Based on a review of current research it is clear there is a need for more research investigating attitudes toward vegetarians and vegans as separate groups. Most psychological research has treated veganism as a subset of vegetarianism, and has merged the two in research situations. It is possible that attitudes towards vegans are more negative than attitudes towards vegetarians, as veganism may represent more of an ideological challenge to the dominant ideology of meat consumption.
Notably, there has been little research looking at perceptions of people who eat meat. Research in this area has been complicated by the lack of a commonly adopted label for this social group . A study conducted in 2003 indicates the possibility of specific attitudes towards people who eat meat. This study asked participants to provide ratings of people based on their liking of different foods . Participants rated people who liked red meat as less supportive of equality than people who liked other foods. This finding is consistent with the theory that red meat symbolises dominance and inequality [3, 5]
There is also relatively little research investigating the motivational bases of attitudes towards different dietary groups. My PhD research will contribute to this area by testing a possible explanatory model of individual differences in attitudes toward vegetarians, vegans, and people who eat meat, drawing on current psychological theories of prejudice.
Vegetarianism challenges both conventional social practices and deeply-held hierarchical beliefs about the superiority of humans to nonhuman animals . Vegetarianism may therefore appear threatening to people who value conventionality and people who value hierarchical structures in society. It may be helpful for vegetarians to consider that negative perceptions of vegetarians do not necessarily reflect the actual behaviour or characteristics of vegetarians, but may instead reflect western ideological beliefs about meat. Continue Reading...
*Most current research in psychology tends to merge vegetarians and vegans under the label of vegetarian. In this blog I will be using the term ‘vegetarian’ to refer to both vegetarians and vegans, and will specify if a distinction has been made.
- Twigg, J., Vegetarianism and the meanings of meat., in The sociology of food and eating, A. Murcott, Editor 1979, Gower: Aldershot. p. 18–30.
- Joy, M., Why we love dogs, eat pigs, and wear cows: An introduction to carnism2010, San Francisco: Conari Press.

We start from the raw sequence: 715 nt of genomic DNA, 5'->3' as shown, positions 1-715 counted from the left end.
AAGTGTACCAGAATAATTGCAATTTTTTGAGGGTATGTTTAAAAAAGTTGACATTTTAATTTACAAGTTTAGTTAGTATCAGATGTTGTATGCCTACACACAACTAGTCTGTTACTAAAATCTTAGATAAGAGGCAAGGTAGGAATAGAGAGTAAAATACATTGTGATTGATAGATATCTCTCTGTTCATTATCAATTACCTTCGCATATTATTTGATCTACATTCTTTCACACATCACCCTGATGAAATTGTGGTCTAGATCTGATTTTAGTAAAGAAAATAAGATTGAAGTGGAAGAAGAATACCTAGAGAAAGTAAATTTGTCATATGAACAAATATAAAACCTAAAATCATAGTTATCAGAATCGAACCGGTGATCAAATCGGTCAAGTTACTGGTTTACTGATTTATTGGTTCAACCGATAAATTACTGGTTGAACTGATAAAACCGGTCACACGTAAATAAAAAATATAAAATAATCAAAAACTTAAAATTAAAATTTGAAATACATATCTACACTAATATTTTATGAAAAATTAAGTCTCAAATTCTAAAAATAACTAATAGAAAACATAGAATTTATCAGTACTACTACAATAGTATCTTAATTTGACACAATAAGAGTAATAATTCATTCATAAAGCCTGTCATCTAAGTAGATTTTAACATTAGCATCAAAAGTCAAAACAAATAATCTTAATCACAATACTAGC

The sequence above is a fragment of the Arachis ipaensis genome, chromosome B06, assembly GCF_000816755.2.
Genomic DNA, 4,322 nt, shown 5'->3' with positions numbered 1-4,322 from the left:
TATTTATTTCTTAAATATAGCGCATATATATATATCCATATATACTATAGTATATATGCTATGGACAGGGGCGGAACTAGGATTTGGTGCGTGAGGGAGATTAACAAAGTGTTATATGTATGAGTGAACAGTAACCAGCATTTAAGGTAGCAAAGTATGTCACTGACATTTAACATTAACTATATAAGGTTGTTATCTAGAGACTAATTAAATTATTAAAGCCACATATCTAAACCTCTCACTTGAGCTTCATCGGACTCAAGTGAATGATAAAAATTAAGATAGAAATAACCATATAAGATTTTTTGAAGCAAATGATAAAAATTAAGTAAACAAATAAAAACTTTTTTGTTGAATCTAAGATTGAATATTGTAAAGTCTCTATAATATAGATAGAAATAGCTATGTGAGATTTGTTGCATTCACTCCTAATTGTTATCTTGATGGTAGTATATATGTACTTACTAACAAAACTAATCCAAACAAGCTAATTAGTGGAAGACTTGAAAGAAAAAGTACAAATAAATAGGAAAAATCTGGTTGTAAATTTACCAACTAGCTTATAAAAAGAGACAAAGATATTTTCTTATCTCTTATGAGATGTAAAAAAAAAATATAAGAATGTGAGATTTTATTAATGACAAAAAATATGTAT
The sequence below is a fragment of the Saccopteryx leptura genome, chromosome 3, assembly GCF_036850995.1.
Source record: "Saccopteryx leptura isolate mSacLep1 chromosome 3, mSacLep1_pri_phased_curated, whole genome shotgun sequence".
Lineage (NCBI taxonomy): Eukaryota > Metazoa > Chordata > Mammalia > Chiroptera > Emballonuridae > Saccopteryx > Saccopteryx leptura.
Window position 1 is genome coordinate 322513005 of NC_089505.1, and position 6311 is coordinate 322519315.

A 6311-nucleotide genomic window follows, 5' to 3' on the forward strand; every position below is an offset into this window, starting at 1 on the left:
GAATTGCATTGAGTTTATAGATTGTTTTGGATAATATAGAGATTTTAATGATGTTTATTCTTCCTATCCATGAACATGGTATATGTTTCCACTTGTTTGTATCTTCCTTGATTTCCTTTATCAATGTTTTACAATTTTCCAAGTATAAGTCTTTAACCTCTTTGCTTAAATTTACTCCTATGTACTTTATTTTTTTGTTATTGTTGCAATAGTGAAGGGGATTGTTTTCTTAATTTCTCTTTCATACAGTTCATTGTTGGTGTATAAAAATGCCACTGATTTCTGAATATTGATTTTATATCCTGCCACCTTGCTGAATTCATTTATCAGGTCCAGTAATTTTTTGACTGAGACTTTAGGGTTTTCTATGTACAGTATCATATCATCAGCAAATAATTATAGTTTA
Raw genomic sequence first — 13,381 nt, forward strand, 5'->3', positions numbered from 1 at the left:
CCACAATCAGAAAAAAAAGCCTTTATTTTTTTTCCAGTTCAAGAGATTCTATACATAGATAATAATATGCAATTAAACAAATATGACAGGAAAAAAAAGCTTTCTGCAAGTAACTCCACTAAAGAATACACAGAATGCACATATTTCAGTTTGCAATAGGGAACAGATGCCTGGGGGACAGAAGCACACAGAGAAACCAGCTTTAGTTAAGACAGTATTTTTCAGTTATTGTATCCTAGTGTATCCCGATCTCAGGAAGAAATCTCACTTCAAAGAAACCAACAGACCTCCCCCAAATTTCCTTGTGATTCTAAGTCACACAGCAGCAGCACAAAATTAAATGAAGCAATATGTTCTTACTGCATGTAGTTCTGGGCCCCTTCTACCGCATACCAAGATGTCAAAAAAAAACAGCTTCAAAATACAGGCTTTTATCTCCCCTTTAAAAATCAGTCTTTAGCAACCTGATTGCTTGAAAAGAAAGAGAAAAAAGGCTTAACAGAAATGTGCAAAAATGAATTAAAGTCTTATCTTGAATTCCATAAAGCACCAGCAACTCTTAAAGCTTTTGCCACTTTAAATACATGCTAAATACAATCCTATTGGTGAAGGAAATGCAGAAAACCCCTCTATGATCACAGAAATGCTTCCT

- Adams, C.J., The Sexual Politics of Meat: A Feminist-Vegetarian Critical Theory1990, New York: Continuum.
- Daly, J., Reducing Meat and Dairy Consumption: A Cultural Change Approach. The International Journal of Environmental, Cultural, Economic and Social Sustainability, 2011. 7(2): p. 223-234.
- Fiddes, N., Meat: A Natural Symbol1991, New York: Routledge.
- Adams, C.J., Living among meat eaters: the vegetarian's survival handbook2003, New York, NY: Three Rivers Press.
- Cole, M. and K. Morgan, Vegaphobia: derogatory discourses of veganism and the reproduction of speciesism in UK national newspapers. The British Journal of Sociology, 2011. 62(1): p. 134-153.
- Cole, M., Asceticism and hedonism in research discourses of veg*anism. British Food Journal, 2008. 110(7): p. 706-716.
- Chin, M., B. Fisak, and V. Sims, Development of the Attitudes Toward Vegetarians Scale. Anthrozoos, 2002. 15: p. 332-342.
- Ruby, M.B. and S.J. Heine, Meat, morals,and masculinity. Appetite, 2011. 56: p. 477-450.
- Merriman, B., Gender differences in family and peer reaction to the adoption of a vegetarian diet. Feminism & Psychology, 2010. 20(3): p. 420-427.
- Minson, J.A. and B. Monin, Do-gooder derogation: Disparaging morally motivated minorities to defuse anticipated response. Social Psychological and Personality Science, 2012. 3(2): p. 200–207.
- Allen, M.W. and S.H. Ng, Human values, utilitarian benefits and identification: The case of meat. European Journal of Social Psychology, 2003. 33(1): p. 37-56.
- Wilson, M.S. and M.W. Allen, Social psychological motivations and foundations of dietary preference, in The Psychology of Motivation, L.V. Brown, Editor 2007, Nova Science: New York.
Maddie Judge is a passionate animal advocate from Aotearoa, New Zealand. She resides in Wellington with her partner, and is undertaking a PhD in Psychology focusing on the psychological and ideological foundations of meat consumption and abstention. Her research draws on a variety of areas, including discursive and rhetorical psychology, the symbolism of meat, and cognitive-motivational models of ideology. Her wider research interests include vegan advocacy, speciesism and feminism.